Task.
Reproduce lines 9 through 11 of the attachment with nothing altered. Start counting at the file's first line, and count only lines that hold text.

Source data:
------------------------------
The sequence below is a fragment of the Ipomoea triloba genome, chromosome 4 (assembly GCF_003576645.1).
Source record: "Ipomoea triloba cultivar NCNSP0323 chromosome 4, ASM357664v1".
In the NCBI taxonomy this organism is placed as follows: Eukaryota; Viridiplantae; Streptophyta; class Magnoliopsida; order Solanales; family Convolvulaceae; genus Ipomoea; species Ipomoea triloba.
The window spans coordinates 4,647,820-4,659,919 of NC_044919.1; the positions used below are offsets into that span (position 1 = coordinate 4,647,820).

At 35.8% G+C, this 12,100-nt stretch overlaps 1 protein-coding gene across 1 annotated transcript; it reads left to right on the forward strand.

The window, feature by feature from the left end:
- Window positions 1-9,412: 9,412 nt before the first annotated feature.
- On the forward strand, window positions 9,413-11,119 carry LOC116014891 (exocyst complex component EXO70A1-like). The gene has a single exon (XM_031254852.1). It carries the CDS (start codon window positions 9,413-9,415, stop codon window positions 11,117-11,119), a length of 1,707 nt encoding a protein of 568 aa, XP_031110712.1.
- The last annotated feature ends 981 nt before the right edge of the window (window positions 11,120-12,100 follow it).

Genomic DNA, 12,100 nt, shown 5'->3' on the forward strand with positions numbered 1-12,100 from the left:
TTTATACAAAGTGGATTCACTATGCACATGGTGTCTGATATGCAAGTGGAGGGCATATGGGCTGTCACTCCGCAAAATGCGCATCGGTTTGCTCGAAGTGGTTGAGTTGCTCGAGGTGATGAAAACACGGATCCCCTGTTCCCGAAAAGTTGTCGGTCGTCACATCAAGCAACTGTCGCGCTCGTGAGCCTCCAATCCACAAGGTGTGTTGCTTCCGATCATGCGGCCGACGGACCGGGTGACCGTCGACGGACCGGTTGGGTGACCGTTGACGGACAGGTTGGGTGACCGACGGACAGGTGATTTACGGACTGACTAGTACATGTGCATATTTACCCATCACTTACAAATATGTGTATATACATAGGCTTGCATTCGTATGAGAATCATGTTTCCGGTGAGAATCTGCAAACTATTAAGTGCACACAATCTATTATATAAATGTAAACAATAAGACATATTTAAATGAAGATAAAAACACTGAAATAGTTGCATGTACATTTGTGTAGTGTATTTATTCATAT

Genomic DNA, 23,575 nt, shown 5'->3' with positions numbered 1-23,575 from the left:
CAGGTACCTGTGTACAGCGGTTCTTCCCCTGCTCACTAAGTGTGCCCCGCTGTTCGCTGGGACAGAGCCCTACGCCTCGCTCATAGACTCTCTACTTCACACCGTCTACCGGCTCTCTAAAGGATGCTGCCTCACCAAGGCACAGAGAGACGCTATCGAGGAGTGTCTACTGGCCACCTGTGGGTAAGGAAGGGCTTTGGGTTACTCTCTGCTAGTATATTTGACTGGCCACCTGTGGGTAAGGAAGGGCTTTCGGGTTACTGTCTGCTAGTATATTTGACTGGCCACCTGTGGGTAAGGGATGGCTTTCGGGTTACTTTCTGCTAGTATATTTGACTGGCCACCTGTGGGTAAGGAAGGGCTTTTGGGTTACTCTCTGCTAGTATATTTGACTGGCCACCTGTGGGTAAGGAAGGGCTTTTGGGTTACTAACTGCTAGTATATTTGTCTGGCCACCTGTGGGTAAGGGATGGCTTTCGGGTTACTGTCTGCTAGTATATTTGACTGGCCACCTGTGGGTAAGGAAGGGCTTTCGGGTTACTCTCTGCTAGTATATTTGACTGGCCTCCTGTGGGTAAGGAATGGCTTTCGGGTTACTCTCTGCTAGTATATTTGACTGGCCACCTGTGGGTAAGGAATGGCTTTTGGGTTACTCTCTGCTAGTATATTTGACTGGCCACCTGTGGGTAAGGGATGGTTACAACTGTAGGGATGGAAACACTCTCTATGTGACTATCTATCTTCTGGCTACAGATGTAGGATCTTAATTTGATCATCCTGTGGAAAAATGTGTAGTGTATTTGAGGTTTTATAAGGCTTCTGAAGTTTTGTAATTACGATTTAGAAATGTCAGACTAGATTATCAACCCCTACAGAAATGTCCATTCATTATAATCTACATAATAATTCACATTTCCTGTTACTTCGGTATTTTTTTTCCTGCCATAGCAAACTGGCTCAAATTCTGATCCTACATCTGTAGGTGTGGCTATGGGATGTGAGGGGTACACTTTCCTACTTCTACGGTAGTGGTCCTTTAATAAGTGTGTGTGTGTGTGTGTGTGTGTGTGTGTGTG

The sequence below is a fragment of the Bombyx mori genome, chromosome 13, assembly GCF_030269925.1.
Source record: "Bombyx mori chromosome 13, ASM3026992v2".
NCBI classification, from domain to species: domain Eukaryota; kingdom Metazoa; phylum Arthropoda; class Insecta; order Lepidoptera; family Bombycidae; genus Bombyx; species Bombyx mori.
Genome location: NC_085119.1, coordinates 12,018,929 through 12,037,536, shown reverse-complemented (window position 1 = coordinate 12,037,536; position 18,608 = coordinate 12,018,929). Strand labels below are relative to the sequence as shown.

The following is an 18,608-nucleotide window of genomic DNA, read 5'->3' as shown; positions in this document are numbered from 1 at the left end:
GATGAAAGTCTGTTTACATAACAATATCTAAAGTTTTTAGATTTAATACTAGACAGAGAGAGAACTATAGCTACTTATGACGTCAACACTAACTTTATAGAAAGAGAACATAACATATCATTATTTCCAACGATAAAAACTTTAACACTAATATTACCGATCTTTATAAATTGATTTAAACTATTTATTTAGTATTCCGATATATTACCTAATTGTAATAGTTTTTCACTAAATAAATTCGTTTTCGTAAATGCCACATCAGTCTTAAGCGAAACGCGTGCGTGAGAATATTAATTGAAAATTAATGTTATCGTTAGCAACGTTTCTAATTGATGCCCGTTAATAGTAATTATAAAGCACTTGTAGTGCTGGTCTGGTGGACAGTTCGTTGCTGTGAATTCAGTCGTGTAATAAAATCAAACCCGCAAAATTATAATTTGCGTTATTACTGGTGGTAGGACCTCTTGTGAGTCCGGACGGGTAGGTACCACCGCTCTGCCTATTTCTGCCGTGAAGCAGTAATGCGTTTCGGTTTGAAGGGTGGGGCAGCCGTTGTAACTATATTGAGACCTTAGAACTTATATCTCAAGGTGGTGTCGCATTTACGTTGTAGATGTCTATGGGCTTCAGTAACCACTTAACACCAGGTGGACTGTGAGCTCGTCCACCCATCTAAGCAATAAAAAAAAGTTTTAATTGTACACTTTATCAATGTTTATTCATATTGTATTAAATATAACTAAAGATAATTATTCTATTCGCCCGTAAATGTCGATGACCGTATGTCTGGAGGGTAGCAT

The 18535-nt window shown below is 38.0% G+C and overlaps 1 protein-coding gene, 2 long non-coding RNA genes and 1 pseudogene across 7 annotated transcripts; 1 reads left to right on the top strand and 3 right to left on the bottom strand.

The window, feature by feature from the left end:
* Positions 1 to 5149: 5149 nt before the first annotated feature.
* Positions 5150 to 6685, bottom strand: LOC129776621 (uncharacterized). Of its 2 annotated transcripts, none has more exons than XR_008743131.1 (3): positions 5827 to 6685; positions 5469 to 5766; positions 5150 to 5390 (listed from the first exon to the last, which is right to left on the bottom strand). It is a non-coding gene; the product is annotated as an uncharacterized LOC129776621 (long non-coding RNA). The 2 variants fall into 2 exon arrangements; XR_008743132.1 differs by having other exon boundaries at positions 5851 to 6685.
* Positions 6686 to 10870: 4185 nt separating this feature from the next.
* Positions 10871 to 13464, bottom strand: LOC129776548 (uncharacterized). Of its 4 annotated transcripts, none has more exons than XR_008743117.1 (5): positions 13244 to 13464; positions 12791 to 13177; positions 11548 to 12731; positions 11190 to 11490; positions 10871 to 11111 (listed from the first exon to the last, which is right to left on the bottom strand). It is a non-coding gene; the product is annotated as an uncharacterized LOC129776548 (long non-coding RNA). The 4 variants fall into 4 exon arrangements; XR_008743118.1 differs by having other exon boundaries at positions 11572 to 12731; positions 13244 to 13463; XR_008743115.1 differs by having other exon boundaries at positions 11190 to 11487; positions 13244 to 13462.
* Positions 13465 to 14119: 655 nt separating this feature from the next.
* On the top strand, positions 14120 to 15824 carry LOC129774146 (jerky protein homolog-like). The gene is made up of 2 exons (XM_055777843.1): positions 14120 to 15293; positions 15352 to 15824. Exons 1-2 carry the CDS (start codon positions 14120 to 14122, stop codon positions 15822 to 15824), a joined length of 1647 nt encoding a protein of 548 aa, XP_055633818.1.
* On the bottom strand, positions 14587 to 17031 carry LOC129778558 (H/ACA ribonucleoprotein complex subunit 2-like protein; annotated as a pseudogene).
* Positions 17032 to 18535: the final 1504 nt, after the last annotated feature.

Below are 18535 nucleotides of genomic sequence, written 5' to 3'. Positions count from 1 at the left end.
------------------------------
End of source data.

- The last annotated feature ends 981 nt before the right edge of the window (window positions 11,120-12,100 follow it).

Genomic DNA, 12,100 nt, shown 5'->3' on the forward strand with positions numbered 1-12,100 from the left:
TTTATACAAAGTGGATTCACTATGCACATGGTGTCTGATATGCAAGTGGAGGGCATATGGGCTGTCACTCCGCAAAATGCGCATCGGTTTGCTCGAAGTGGTTGAGTTGCTCGAGGTGATGAAAACACGGATCCCCTGTTCCCGAAAAGTTGTCGGTCGTCACATCAAGCAACTGTCGCGCTCGTGAGCCTCCAATCCACAAGGTGTGTTGCTTCCGATCATGCGGCCGACGGACCGGGTGACCGTCGACGGACCGGTTGGGTGACCGTTGACGGACAGGTTGGGTGACCGACGGACAGGTGATTTACGGACTGACTAGTACATGTGCATATTTACCCATCACTTACAAATATGTGTATATACATAGGCTTGCATTCGTATGAGAATCATGTTTCCGGTGAGAATCTGCAAACTATTAAGTGCACACAATCTATTATATAAATGTAAACAATAAGACATATTTAAATGAAGATAAAAACACTGAAATAGTTGCATGTACATTTGTGTAGTGTATTTATTCATAT